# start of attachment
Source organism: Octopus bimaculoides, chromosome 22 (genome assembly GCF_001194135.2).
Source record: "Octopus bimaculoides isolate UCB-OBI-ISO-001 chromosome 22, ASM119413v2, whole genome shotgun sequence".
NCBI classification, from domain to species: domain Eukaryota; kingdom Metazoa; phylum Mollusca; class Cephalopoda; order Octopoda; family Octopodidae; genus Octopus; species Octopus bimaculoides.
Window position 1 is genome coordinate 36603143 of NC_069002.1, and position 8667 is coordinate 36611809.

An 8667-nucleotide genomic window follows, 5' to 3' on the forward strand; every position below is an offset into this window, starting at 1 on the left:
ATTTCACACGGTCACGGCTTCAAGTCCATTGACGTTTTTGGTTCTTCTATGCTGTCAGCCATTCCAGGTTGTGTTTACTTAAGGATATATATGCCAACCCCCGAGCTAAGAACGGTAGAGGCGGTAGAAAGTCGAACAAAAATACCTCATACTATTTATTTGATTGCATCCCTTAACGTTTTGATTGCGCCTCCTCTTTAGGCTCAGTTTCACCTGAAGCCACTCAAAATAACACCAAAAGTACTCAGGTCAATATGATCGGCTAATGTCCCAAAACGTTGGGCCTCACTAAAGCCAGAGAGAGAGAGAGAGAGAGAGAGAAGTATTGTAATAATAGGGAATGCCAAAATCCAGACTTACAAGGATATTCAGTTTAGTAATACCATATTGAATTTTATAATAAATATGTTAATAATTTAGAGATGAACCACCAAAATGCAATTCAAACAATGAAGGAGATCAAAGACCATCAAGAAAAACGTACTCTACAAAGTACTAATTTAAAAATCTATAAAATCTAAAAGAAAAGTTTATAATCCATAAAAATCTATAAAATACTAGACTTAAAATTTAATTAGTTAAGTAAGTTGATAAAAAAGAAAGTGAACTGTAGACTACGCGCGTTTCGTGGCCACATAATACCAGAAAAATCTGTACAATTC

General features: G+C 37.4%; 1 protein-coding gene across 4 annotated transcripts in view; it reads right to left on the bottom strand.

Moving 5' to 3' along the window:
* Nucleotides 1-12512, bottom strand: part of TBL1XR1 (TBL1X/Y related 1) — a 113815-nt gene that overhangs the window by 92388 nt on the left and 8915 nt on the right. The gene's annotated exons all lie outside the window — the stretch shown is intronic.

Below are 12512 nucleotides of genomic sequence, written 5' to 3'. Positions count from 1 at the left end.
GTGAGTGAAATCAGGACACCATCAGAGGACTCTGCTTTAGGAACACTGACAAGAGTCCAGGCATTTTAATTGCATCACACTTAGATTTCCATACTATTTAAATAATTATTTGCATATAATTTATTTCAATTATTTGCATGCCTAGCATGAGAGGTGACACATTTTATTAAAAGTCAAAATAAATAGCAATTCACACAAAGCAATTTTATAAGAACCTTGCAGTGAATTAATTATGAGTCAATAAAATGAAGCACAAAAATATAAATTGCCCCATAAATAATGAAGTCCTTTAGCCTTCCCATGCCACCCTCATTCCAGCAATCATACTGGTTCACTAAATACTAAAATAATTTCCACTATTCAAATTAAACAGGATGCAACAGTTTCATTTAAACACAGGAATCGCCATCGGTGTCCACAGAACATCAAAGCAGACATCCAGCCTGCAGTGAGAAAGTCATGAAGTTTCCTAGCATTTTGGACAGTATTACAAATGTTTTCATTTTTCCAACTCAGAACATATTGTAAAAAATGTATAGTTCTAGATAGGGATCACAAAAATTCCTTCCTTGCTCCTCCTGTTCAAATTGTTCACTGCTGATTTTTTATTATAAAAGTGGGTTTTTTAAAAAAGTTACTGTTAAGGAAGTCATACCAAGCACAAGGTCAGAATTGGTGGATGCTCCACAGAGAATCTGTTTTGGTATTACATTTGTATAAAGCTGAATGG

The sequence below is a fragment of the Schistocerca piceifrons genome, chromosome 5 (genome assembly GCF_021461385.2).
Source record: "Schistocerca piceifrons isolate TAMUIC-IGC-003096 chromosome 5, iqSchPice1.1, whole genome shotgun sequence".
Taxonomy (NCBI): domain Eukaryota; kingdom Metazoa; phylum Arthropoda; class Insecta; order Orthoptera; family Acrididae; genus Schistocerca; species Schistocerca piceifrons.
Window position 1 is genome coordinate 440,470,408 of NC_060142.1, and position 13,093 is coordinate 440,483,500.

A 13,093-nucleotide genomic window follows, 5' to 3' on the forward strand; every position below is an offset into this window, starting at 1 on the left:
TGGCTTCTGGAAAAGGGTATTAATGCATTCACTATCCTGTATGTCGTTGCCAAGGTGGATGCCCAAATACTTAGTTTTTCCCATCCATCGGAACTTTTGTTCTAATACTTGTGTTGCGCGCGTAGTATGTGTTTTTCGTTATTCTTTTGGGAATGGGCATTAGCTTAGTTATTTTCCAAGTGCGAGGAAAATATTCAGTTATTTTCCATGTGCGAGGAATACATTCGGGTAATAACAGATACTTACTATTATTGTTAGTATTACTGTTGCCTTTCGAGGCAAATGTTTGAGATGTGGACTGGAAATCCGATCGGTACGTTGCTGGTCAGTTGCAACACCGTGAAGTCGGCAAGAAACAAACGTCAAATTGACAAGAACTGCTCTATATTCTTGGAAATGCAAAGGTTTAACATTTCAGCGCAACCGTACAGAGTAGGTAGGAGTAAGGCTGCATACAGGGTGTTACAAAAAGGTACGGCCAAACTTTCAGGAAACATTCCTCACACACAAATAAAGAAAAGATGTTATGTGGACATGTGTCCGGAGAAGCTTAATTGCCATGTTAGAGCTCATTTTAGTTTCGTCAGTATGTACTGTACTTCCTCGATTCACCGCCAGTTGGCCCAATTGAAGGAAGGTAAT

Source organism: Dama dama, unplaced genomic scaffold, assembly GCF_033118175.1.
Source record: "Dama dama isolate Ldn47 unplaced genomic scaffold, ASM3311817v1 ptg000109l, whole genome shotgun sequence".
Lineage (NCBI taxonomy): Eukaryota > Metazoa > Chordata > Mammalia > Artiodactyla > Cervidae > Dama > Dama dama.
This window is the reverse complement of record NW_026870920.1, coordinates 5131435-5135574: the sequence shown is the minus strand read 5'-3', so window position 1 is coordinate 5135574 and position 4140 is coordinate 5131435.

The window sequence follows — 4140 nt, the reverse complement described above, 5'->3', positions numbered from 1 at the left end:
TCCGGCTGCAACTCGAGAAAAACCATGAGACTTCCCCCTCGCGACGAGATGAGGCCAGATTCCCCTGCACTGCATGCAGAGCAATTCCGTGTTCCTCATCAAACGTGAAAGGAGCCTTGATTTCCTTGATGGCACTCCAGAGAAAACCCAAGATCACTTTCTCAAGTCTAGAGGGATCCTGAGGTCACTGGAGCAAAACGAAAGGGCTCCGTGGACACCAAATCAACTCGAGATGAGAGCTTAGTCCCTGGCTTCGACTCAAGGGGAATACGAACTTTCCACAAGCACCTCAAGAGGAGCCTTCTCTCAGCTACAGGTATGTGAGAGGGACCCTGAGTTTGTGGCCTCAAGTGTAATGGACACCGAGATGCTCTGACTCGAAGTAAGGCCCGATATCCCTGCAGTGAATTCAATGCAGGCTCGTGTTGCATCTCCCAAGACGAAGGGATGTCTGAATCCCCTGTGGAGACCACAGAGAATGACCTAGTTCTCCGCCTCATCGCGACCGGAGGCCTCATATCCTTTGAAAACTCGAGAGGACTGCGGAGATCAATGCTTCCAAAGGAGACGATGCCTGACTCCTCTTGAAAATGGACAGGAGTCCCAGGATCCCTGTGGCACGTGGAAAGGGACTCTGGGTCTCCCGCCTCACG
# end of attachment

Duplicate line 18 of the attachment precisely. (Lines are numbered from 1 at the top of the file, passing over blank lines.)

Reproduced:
Source organism: Dama dama, unplaced genomic scaffold, assembly GCF_033118175.1.